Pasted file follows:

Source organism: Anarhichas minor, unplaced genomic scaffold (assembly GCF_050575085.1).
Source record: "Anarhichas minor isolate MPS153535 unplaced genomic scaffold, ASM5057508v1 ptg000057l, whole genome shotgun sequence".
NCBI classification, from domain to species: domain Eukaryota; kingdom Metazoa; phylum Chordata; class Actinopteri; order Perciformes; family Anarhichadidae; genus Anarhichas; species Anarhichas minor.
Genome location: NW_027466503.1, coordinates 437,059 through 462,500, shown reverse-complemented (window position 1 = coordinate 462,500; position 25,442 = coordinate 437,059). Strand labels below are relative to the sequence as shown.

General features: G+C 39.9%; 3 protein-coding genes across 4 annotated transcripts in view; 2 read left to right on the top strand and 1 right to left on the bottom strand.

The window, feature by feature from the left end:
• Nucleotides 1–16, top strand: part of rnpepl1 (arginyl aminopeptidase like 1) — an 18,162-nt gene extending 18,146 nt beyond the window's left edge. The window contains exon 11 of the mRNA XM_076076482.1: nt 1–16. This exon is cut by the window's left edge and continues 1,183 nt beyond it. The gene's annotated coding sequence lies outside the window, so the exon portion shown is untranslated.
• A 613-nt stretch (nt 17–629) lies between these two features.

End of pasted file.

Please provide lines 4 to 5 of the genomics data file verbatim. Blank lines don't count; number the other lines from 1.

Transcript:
Genome location: NW_027466503.1, coordinates 437,059 through 462,500, shown reverse-complemented (window position 1 = coordinate 462,500; position 25,442 = coordinate 437,059). Strand labels below are relative to the sequence as shown.

General features: G+C 39.9%; 3 protein-coding genes across 4 annotated transcripts in view; 2 read left to right on the top strand and 1 right to left on the bottom strand.